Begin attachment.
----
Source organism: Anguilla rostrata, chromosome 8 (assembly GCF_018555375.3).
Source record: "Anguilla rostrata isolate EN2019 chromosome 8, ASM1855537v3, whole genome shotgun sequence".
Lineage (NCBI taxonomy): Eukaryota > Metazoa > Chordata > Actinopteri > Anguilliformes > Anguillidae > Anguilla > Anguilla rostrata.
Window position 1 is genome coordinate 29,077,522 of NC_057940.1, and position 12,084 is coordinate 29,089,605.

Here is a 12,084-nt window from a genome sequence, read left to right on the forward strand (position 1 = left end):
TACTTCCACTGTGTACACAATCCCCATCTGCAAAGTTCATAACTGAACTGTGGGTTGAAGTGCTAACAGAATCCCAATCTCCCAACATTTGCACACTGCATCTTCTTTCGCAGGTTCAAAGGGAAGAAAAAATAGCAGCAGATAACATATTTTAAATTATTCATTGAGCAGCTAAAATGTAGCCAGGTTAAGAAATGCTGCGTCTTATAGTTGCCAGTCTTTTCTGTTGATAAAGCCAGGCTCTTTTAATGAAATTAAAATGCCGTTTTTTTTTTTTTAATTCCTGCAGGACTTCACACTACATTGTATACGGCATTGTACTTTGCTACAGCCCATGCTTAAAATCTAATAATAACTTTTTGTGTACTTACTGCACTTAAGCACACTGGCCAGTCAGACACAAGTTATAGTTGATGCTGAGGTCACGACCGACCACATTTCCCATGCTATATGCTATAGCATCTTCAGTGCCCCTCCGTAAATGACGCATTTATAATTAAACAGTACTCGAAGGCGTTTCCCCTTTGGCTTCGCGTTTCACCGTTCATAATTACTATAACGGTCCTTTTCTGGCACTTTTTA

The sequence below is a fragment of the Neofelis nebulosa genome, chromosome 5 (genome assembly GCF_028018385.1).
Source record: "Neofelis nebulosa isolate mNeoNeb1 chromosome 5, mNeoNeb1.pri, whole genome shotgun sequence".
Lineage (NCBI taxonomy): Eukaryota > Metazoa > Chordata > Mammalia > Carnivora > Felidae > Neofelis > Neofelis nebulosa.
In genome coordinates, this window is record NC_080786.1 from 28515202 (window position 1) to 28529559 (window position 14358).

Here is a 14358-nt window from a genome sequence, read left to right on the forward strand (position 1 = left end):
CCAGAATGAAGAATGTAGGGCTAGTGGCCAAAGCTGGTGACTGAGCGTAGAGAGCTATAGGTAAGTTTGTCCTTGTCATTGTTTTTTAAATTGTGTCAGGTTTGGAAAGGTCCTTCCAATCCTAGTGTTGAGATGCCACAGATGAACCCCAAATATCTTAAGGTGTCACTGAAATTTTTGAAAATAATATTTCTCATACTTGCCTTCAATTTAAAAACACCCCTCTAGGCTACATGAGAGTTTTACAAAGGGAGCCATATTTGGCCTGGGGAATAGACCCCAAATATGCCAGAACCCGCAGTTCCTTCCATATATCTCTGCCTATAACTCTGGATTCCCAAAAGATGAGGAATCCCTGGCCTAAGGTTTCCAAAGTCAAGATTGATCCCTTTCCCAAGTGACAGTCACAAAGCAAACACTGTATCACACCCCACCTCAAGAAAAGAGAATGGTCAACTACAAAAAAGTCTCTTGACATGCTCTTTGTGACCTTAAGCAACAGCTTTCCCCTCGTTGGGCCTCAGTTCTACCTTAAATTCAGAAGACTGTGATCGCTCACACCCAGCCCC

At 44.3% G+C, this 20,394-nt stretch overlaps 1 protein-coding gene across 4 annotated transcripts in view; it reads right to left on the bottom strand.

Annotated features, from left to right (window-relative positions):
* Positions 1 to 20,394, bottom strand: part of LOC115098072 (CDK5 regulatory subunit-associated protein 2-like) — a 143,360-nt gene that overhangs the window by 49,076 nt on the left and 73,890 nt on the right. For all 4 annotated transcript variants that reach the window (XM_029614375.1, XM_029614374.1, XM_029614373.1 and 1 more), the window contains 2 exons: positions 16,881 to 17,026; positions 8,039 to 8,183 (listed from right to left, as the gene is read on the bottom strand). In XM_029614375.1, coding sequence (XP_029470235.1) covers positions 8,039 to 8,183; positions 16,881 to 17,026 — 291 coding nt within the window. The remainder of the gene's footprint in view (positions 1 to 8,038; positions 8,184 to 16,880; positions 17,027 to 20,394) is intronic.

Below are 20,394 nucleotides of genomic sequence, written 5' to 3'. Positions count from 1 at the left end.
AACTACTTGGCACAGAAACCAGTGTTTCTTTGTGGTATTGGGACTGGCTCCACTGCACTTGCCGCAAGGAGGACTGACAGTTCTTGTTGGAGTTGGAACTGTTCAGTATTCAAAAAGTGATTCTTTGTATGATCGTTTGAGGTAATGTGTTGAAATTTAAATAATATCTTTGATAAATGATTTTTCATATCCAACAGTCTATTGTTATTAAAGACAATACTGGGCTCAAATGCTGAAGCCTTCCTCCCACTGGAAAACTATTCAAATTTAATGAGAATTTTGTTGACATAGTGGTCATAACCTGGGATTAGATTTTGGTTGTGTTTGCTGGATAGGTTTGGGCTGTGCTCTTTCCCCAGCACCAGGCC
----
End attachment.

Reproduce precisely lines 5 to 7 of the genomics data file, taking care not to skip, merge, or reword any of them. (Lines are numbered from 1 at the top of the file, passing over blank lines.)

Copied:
Here is a 12,084-nt window from a genome sequence, read left to right on the forward strand (position 1 = left end):
TACTTCCACTGTGTACACAATCCCCATCTGCAAAGTTCATAACTGAACTGTGGGTTGAAGTGCTAACAGAATCCCAATCTCCCAACATTTGCACACTGCATCTTCTTTCGCAGGTTCAAAGGGAAGAAAAAATAGCAGCAGATAACATATTTTAAATTATTCATTGAGCAGCTAAAATGTAGCCAGGTTAAGAAATGCTGCGTCTTATAGTTGCCAGTCTTTTCTGTTGATAAAGCCAGGCTCTTTTAATGAAATTAAAATGCCGTTTTTTTTTTTTTAATTCCTGCAGGACTTCACACTACATTGTATACGGCATTGTACTTTGCTACAGCCCATGCTTAAAATCTAATAATAACTTTTTGTGTACTTACTGCACTTAAGCACACTGGCCAGTCAGACACAAGTTATAGTTGATGCTGAGGTCACGACCGACCACATTTCCCATGCTATATGCTATAGCATCTTCAGTGCCCCTCCGTAAATGACGCATTTATAATTAAACAGTACTCGAAGGCGTTTCCCCTTTGGCTTCGCGTTTCACCGTTCATAATTACTATAACGGTCCTTTTCTGGCACTTTTTA

The sequence below is a fragment of the Neofelis nebulosa genome, chromosome 5 (genome assembly GCF_028018385.1).